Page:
Wednesday, January 27, 2010

Complaint with G-d

Is it okay to be angry at G-d ? Is it okay to complain to Him? We all know we are invited to pray for our needs. But what about when we feel we have been treated unfairly. Is it acceptable to voice to G-d our bitterness,our sense of having been wronged?

I do not believe the answer to those questions is simple. Yet they are important questions to process. And this week's Torah portion sheds light on the topic.

The Torah at the outset of Chapter 16 tells us that the Israelites complained to Moshe and Aharon. They said "Would not it have been better for us to die in Hashem's care in the land of Egypt where we had pots full of meat and plenty of bread to eat. Did you need to take us out here to the wilderness to cause all of us to die of famine".

Hashem responds immediately to the Israelite's complaint. He promises the mann in the morning and the slav in the evening as miraculous food sources for the people. When Moshe and Aharon tell the people their complaints have been heard they include the following "v'nachnu ma kee taleenu alainu, and what are we that you voice your complaint at us".

The Talmud derives from here insight into the incredible humility of Moshe. They saw themselves as ma, which essentially means as nothing. The Rabbis point out, even more humble than David who in Psalms referred to himself as a worm and not a person, and still more humble than Avraham who referred to himself as dust, Moshe refers to himself and Aharon as absolutely nothing.

Moshe and Aharon could not understand how the people could have complained to them for having taken them out in the wilderness to starve. Not because the people were not in fact starving and not because they never would do something so heinous. Rather they could not imagine how anyone could think they were the authors of the Exodus. The humility of Moshe and Aharon was so great that they never saw themselves as the people did. They never saw themselves as the facilitators of the liberation. They were just doing what was asked of them by G-d. How could they be held accountable....vnachnu ma.

True humility is where one does not even think s/he is worthy of being the object of praise, much less its recipient. Anivut is more than when one feel the honor s/he receives is not deserved. Its when a person cannot understand why one would even want to praise and honor him/her. Anivut is where the person feels s/he has done nothing praiseworthy! A high madreiga indeed!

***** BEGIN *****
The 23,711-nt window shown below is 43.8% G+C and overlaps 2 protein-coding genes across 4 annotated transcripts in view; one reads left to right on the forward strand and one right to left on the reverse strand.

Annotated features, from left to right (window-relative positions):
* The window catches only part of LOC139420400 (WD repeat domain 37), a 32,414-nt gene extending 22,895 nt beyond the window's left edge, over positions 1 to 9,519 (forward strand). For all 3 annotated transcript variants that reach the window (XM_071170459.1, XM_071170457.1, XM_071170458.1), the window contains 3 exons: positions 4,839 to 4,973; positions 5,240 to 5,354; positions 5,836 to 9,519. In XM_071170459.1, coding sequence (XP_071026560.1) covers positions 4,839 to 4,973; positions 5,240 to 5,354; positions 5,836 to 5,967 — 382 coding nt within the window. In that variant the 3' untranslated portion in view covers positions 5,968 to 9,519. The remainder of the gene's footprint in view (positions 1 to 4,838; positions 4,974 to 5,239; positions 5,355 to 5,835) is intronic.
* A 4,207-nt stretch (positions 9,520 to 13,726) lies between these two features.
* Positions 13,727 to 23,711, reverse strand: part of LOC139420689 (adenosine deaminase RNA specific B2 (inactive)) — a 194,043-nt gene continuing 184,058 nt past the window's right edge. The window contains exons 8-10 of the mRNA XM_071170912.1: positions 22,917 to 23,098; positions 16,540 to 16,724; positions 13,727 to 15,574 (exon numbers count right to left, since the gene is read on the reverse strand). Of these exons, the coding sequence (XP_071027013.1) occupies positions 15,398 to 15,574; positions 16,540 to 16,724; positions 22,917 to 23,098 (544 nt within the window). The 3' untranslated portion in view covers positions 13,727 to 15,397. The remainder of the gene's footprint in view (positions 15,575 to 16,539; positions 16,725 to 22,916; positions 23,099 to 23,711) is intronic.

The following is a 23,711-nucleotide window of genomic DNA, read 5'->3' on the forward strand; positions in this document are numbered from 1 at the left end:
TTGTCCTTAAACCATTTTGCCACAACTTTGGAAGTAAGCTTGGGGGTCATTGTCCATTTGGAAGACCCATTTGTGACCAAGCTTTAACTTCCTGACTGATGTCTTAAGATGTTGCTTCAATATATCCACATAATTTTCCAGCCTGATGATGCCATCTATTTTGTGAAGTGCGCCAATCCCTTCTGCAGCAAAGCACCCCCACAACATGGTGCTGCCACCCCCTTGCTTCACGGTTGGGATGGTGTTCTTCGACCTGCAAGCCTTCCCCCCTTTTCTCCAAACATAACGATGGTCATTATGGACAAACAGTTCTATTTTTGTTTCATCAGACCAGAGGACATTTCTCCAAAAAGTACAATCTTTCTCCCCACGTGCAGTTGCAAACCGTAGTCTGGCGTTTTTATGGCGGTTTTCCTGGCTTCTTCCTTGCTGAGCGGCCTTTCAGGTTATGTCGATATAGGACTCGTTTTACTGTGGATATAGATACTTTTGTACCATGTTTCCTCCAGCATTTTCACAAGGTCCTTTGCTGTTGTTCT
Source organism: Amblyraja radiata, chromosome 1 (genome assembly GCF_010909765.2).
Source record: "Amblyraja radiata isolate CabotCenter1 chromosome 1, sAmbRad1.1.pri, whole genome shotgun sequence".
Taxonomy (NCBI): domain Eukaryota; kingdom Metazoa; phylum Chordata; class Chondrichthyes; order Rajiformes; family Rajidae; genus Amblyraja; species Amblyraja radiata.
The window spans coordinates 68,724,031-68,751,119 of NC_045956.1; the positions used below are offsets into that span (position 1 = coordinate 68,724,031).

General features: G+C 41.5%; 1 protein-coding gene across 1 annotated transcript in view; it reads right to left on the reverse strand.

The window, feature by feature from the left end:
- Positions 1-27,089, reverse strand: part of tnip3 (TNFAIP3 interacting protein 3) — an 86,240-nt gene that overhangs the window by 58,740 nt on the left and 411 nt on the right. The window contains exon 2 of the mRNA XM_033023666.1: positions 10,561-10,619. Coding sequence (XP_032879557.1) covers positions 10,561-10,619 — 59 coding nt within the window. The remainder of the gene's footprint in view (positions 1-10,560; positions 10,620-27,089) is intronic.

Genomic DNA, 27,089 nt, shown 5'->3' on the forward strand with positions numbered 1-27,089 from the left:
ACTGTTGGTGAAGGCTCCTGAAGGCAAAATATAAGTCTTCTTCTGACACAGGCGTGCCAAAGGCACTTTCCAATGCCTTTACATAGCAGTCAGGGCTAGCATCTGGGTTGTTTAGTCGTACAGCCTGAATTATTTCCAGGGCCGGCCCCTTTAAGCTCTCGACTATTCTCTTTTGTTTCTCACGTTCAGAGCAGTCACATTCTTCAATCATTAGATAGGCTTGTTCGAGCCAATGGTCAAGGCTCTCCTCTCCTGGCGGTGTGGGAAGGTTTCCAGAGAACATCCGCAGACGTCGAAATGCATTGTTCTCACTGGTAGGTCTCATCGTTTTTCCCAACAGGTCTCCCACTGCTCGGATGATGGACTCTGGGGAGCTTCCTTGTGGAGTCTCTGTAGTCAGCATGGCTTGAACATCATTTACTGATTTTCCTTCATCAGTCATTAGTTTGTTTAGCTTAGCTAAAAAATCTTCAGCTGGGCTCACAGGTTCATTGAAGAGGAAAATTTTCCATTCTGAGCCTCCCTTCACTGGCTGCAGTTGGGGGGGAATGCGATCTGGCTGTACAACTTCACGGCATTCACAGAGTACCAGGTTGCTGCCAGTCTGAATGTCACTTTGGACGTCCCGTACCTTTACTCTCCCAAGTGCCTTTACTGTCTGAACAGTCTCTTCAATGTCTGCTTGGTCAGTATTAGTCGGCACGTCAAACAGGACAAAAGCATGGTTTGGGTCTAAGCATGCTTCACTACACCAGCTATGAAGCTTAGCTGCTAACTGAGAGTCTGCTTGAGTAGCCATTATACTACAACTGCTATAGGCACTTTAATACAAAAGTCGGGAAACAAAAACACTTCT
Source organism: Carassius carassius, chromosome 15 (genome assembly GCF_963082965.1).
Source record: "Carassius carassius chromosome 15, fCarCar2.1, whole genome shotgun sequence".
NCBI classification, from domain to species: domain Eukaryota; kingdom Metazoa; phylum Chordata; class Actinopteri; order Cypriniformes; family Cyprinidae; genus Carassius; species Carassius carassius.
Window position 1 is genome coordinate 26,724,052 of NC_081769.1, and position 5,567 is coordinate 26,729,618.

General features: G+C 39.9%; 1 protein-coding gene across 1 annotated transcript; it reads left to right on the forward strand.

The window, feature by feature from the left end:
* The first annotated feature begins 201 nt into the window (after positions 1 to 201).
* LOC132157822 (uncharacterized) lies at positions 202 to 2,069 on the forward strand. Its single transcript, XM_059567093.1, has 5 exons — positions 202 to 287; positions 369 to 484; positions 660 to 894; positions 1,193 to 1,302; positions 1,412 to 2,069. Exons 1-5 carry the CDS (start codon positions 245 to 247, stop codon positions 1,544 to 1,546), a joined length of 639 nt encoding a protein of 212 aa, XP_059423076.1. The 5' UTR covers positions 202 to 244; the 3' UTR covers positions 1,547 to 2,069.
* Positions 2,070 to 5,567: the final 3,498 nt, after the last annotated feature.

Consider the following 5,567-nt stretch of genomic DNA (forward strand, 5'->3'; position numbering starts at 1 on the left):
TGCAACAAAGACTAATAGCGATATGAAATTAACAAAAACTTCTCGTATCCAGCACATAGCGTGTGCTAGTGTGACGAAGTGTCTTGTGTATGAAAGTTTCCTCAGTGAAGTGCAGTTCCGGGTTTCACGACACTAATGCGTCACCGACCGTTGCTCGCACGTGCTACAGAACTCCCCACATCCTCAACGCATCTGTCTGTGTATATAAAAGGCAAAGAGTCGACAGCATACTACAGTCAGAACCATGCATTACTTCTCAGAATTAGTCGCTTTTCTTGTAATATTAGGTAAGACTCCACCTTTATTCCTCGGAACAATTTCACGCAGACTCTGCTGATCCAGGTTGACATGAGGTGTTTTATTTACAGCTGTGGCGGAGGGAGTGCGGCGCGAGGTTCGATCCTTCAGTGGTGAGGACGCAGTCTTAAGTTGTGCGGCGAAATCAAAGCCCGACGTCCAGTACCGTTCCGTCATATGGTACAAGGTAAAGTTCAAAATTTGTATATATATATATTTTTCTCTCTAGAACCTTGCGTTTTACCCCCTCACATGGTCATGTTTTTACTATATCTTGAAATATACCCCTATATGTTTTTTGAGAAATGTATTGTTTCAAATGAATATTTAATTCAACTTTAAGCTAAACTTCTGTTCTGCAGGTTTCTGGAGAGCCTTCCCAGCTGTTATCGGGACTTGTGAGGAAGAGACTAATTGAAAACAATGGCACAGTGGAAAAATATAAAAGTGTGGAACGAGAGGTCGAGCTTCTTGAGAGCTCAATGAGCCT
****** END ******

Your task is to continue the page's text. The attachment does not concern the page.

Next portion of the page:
But that first v'nachnu ma is not what I want to focus on with you. Rather its the second v'nachnu ma. Yes believe it or not Moshe makes essentially the same statement a second time, and only one pasuk later. There Moshe speaks alone, rather than with Aharon. He says
"Hashem will give you meat in the evening to eat and bread in the morning to sate you for Hashem has heard your complaints on Him, Vnachnu ma (what are we), your complaints are not with us, but with Hashem."

We might well wonder why does Moshe repeat the same message over, telling the People their complaints do not belonging to him and Aharon? What is the second pasuk giving us that the first did not?

I believe the answer is germane to the question with which we began our reflection. In the first verse Moshe is simply telling the people he is not the liberator. Their complaints to him make no sense to him at all. That is for us a lesson about humility.
In the second pasuk Moshe is saying something else. He is saying to the People "You have every right to complain. That's not the problem here. In fact G-d heard your complaints and is taking care of them. But you need to know that its not Okay to displace your issues with G-d by directing them towards other safer targets, like Aharon and me. You need to raise them directly to Hashem".

In the second verse the v'nachnu ma was not meant as a statement of personal humility but as a challenge to the People to have the courage to bring their complaint to its source. Moshe, as it were, says to Israelites, if you honestly feel your complaint has merit then bring it to G-d and He will receive you. Do not be afraid to claim what feels true to you before G-d. Do not let intimidation cause you to displace your hurt and worry and either keep silent or put it where it does not belong.

So often people find themselves in desperate circumstances. Life may have been very unfair to them. Perhaps one has pains that won't go away or faces a financial crisis with no source of help. Is it alright to complain to G-d. When ravaged by cancer does one have the right to angrally ask G-d "why?". When overwhelmed with loss does one need to remain stoic before G-d?
In the Psalms David says "My G-d, my G-d, why have you forsaken me". Sounds like a complaint to me. When the Israelites have no food Moshe tells them complain indeed, but bring it to G-d. That's what it means to be in relationship with Him.

It does no good for a person to live with suffering in silence. If we are to have a true relationship with Hashem we need to give voice to our heart, even when that heart is aching and feels cheated. My sense of Tehilm teaches me that only when I bring all of me to Hashem can I feel His saving closeness and only then can the love of G-d be realized in it fullness.

It takes courage to express all of myself to G-d. Yet that is what G-d wants of me. Would any loving parent want less from their child?

Shabbat Shalom

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